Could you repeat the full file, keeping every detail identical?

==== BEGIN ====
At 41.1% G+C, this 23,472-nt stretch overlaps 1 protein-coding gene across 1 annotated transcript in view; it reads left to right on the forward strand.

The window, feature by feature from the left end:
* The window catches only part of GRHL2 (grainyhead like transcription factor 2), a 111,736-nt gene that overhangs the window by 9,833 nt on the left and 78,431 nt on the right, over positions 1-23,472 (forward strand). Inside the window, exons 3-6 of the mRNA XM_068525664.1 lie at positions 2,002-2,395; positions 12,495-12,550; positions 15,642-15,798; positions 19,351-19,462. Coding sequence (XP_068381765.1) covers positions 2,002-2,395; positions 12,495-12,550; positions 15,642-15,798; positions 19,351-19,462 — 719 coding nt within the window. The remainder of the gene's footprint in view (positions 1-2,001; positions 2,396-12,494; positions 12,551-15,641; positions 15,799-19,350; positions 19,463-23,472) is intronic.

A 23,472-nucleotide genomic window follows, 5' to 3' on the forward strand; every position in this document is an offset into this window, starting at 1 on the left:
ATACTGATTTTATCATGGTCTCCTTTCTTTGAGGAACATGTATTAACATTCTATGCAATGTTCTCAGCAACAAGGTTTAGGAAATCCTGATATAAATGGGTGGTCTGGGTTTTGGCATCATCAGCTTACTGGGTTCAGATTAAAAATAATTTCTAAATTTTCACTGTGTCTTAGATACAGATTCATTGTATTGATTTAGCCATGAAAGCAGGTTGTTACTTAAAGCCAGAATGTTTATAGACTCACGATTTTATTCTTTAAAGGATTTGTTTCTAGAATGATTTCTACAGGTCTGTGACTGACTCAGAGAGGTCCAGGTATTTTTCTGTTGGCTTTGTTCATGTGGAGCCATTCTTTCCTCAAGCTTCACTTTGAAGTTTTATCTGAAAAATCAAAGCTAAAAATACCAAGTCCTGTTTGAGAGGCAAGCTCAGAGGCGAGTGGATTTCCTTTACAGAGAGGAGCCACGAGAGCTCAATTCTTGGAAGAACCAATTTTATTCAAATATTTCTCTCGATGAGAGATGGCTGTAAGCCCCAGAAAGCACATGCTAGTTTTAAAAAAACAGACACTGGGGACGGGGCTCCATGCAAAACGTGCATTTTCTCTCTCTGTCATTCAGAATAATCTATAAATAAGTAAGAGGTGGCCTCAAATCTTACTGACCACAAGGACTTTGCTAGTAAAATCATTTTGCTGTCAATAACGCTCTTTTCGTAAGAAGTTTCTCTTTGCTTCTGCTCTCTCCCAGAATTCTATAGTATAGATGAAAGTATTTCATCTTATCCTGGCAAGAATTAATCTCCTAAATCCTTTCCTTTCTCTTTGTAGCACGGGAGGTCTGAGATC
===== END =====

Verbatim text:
At 41.1% G+C, this 23,472-nt stretch overlaps 1 protein-coding gene across 1 annotated transcript in view; it reads left to right on the forward strand.

The window, feature by feature from the left end:
* The window catches only part of GRHL2 (grainyhead like transcription factor 2), a 111,736-nt gene that overhangs the window by 9,833 nt on the left and 78,431 nt on the right, over positions 1-23,472 (forward strand). Inside the window, exons 3-6 of the mRNA XM_068525664.1 lie at positions 2,002-2,395; positions 12,495-12,550; positions 15,642-15,798; positions 19,351-19,462. Coding sequence (XP_068381765.1) covers positions 2,002-2,395; positions 12,495-12,550; positions 15,642-15,798; positions 19,351-19,462 — 719 coding nt within the window. The remainder of the gene's footprint in view (positions 1-2,001; positions 2,396-12,494; positions 12,551-15,641; positions 15,799-19,350; positions 19,463-23,472) is intronic.

A 23,472-nucleotide genomic window follows, 5' to 3' on the forward strand; every position in this document is an offset into this window, starting at 1 on the left:
ATACTGATTTTATCATGGTCTCCTTTCTTTGAGGAACATGTATTAACATTCTATGCAATGTTCTCAGCAACAAGGTTTAGGAAATCCTGATATAAATGGGTGGTCTGGGTTTTGGCATCATCAGCTTACTGGGTTCAGATTAAAAATAATTTCTAAATTTTCACTGTGTCTTAGATACAGATTCATTGTATTGATTTAGCCATGAAAGCAGGTTGTTACTTAAAGCCAGAATGTTTATAGACTCACGATTTTATTCTTTAAAGGATTTGTTTCTAGAATGATTTCTACAGGTCTGTGACTGACTCAGAGAGGTCCAGGTATTTTTCTGTTGGCTTTGTTCATGTGGAGCCATTCTTTCCTCAAGCTTCACTTTGAAGTTTTATCTGAAAAATCAAAGCTAAAAATACCAAGTCCTGTTTGAGAGGCAAGCTCAGAGGCGAGTGGATTTCCTTTACAGAGAGGAGCCACGAGAGCTCAATTCTTGGAAGAACCAATTTTATTCAAATATTTCTCTCGATGAGAGATGGCTGTAAGCCCCAGAAAGCACATGCTAGTTTTAAAAAAACAGACACTGGGGACGGGGCTCCATGCAAAACGTGCATTTTCTCTCTCTGTCATTCAGAATAATCTATAAATAAGTAAGAGGTGGCCTCAAATCTTACTGACCACAAGGACTTTGCTAGTAAAATCATTTTGCTGTCAATAACGCTCTTTTCGTAAGAAGTTTCTCTTTGCTTCTGCTCTCTCCCAGAATTCTATAGTATAGATGAAAGTATTTCATCTTATCCTGGCAAGAATTAATCTCCTAAATCCTTTCCTTTCTCTTTGTAGCACGGGAGGTCTGAGATC